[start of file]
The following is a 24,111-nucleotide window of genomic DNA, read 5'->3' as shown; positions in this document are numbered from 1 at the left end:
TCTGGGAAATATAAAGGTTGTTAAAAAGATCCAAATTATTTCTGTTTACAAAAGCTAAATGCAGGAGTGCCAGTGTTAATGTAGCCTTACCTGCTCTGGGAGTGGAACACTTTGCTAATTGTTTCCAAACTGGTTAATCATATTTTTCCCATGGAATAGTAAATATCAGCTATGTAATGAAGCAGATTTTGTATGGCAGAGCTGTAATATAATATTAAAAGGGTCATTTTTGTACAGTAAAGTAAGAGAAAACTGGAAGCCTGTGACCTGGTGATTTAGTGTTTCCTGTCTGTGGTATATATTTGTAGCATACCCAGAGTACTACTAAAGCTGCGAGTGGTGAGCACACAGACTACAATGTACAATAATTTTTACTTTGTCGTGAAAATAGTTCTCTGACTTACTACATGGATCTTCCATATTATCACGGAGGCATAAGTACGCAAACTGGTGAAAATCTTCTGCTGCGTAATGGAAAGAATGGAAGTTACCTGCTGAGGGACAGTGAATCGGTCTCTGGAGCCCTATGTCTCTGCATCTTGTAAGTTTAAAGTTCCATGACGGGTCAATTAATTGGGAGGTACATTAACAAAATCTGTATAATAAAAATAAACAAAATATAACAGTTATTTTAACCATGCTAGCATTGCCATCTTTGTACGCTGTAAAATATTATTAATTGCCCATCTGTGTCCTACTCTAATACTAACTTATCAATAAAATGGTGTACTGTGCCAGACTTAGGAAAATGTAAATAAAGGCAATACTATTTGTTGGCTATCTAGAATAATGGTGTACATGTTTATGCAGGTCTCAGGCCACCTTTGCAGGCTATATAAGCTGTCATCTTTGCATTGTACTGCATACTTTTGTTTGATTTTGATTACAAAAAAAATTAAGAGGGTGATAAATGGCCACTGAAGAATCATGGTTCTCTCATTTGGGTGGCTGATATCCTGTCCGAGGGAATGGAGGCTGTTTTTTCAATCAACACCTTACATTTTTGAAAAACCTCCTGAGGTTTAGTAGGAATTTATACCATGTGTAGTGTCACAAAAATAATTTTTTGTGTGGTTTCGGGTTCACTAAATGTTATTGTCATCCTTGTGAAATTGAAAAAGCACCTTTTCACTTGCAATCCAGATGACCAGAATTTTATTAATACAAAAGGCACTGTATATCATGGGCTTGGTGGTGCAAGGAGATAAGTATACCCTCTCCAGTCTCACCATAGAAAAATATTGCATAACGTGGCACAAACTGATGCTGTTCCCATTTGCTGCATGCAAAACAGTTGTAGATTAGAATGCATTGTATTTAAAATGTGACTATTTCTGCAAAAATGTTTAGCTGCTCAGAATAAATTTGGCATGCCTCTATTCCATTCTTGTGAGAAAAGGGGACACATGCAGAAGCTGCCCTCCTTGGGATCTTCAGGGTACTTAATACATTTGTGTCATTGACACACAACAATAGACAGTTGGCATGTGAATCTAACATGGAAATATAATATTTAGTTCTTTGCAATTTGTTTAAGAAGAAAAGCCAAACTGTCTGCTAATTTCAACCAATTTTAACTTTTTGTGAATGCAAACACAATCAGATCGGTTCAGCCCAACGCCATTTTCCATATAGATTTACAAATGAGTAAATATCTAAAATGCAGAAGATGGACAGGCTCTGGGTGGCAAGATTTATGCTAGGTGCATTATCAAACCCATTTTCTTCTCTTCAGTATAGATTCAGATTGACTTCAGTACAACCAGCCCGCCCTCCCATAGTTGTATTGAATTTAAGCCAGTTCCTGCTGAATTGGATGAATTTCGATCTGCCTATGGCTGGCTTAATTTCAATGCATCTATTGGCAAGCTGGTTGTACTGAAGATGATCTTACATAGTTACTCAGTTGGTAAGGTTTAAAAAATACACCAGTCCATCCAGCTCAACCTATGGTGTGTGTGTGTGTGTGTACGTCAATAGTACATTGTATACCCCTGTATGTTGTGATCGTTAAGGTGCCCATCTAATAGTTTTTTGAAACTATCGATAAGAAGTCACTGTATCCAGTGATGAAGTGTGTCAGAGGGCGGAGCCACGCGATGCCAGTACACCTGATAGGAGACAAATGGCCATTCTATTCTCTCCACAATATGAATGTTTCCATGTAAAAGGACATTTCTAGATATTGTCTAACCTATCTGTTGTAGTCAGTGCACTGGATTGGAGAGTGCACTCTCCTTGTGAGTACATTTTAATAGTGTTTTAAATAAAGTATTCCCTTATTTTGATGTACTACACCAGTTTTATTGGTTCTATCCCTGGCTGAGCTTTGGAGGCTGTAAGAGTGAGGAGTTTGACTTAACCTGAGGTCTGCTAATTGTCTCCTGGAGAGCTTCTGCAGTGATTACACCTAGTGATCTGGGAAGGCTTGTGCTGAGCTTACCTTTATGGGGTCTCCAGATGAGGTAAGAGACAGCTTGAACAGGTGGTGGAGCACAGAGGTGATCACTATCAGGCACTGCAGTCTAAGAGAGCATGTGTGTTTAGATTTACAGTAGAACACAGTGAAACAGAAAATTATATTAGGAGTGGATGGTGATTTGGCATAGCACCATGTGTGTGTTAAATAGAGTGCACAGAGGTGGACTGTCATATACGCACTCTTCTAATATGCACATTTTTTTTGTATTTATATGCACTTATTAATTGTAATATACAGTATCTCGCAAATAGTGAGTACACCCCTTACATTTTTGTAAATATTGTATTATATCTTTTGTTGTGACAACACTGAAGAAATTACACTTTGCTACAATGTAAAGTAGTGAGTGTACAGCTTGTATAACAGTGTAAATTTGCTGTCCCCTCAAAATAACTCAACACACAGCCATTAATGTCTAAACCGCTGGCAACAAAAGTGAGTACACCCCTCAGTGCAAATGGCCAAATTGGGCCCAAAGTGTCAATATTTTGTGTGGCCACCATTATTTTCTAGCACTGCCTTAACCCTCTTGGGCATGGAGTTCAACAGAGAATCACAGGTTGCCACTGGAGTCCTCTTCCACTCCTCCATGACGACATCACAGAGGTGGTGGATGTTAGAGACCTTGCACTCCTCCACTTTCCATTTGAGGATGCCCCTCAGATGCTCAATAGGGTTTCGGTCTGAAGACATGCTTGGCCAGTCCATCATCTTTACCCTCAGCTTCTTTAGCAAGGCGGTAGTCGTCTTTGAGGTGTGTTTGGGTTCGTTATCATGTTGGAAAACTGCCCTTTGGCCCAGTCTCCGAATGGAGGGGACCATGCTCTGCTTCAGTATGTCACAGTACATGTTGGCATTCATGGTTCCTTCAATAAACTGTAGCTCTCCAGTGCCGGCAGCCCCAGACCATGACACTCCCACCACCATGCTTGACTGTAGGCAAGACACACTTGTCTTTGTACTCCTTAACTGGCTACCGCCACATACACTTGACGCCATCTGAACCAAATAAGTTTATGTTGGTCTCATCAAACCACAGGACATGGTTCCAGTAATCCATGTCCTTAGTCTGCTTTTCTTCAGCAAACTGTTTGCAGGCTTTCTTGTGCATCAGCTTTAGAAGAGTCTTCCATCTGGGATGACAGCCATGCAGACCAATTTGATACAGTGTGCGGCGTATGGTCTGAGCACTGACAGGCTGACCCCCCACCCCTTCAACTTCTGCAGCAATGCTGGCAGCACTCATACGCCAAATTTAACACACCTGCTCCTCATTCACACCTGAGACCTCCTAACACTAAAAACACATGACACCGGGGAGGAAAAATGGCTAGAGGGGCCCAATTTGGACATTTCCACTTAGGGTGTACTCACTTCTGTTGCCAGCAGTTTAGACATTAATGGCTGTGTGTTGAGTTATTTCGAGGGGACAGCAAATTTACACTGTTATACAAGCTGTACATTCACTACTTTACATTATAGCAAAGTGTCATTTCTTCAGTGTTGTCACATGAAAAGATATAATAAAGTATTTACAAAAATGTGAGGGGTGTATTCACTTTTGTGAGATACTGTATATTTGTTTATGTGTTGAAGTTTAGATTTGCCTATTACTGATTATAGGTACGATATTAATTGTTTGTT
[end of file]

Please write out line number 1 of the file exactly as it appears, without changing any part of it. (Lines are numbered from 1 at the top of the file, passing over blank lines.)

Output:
The following is a 24,111-nucleotide window of genomic DNA, read 5'->3' as shown; positions in this document are numbered from 1 at the left end: